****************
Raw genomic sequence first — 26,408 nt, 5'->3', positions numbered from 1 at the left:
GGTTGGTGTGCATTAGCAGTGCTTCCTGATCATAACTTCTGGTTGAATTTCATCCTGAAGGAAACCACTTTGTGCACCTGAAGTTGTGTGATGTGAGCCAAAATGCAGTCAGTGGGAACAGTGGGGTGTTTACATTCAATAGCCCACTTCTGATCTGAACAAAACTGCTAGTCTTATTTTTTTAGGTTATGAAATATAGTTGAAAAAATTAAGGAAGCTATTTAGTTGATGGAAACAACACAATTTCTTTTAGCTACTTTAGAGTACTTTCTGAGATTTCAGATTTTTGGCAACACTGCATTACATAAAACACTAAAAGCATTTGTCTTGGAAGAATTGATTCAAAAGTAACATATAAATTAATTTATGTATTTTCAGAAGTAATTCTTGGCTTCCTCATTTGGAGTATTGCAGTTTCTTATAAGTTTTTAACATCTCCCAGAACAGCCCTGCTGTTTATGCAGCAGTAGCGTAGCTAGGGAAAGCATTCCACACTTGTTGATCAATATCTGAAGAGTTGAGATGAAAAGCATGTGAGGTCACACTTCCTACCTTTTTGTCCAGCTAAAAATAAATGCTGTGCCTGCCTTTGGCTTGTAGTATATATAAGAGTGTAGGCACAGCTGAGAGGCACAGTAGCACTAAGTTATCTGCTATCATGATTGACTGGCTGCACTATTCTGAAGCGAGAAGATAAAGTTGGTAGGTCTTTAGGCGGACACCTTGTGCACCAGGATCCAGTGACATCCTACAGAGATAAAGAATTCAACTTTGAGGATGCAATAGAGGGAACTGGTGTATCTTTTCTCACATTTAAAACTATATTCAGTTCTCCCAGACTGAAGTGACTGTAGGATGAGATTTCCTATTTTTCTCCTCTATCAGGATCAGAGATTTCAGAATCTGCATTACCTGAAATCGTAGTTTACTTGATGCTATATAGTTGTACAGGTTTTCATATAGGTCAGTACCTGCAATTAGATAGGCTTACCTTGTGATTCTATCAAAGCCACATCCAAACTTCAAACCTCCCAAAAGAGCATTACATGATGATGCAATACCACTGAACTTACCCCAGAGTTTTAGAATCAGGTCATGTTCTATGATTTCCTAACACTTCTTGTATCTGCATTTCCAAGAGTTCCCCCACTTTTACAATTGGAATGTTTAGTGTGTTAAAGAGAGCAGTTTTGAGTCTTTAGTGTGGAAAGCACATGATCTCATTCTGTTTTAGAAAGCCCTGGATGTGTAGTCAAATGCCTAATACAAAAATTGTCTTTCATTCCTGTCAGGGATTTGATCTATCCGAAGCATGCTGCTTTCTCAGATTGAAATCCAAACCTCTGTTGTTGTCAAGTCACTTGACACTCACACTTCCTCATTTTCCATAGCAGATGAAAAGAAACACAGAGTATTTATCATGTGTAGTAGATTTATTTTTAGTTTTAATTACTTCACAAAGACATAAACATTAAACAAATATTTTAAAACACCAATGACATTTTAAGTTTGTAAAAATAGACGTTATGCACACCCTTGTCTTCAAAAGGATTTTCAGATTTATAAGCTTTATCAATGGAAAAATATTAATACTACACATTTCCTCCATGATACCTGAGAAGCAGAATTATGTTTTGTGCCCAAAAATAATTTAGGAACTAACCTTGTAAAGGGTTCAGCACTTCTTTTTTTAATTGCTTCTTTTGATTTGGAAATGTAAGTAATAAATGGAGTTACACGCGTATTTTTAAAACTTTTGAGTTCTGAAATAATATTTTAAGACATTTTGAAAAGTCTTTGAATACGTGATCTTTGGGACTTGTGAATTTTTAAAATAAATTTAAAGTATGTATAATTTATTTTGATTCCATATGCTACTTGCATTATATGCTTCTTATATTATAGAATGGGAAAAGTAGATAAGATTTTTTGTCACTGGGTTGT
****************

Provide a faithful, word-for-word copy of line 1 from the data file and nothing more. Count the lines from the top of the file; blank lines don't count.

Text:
Raw genomic sequence first — 26,408 nt, 5'->3', positions numbered from 1 at the left: